How could the concept of thresholds and limits be applied in an inductive way in explaining the development of "best friend" relationships, selection of an academic major, or career choice? What specific variables would you identify as crucial, and how you determine when the threshold and the limits are reached?
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In sociology, the idea of thresholds is closely connected to Georg Simmel. Simmel argued that people perceive thresholds in a variety of aspects of life. When thresholds are passed, a qualitative change occurs. It is not simply that a variable has changed by one unit, for example. Instead, a tipping point has been reached and we move from one state to another, much as a light switch is either on or off, with nothing in between. We can certainly apply this concept to the issues that you mention in this question.
In all of these examples, we clearly have thresholds. A person is our best friend or they are not. We choose a career or we do not. There is no such thing as having a line of work that is almost my career.
So, what variables do we think of in these cases? With a friend, we surely think about interests we have in common. We think about whether we feel that we somehow “mesh” with the person. We think about whether they treat us in ways that we like and that we feel are good for us. At some point, however, a limit is reached and some intangible thing makes a person a best friend or leaves them short of that point. It is not really possible to say what that limit is or what variable will push a person past the threshold.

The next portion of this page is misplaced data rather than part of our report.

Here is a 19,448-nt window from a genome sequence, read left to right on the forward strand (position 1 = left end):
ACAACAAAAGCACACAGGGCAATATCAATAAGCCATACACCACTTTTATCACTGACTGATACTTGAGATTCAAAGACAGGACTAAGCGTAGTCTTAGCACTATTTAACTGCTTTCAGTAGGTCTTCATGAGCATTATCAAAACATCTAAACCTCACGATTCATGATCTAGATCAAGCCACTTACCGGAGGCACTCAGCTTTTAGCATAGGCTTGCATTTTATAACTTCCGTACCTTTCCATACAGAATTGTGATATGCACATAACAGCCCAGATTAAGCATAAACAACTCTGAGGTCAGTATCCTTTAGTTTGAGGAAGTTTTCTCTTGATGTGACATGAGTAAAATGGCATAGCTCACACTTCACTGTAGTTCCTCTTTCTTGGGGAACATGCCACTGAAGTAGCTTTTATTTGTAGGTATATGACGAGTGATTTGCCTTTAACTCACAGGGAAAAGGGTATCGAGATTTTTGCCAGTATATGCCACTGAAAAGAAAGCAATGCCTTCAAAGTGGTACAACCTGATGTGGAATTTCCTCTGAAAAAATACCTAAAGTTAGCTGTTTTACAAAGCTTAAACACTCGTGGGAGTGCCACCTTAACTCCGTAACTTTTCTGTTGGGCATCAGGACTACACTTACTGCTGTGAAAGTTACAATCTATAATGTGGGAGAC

The same is true of picking a major or a line of work. In these cases, we consider whether we would enjoy the classes or the job. We think about how well the job would pay or whether the major would lead to a good job. We think about whether the work will be too difficult. Again, though, the ultimate choice rests on some sort of intangible factor. At some point, the entirety of our feelings about the job or major comes to push us over the edge and we decide to enter that line of work or study.
Thus, we can see that thresholds do exist in the situations that you ask about. We can easily identify the variables that matter, but we cannot know exactly what moves us beyond a given threshold.
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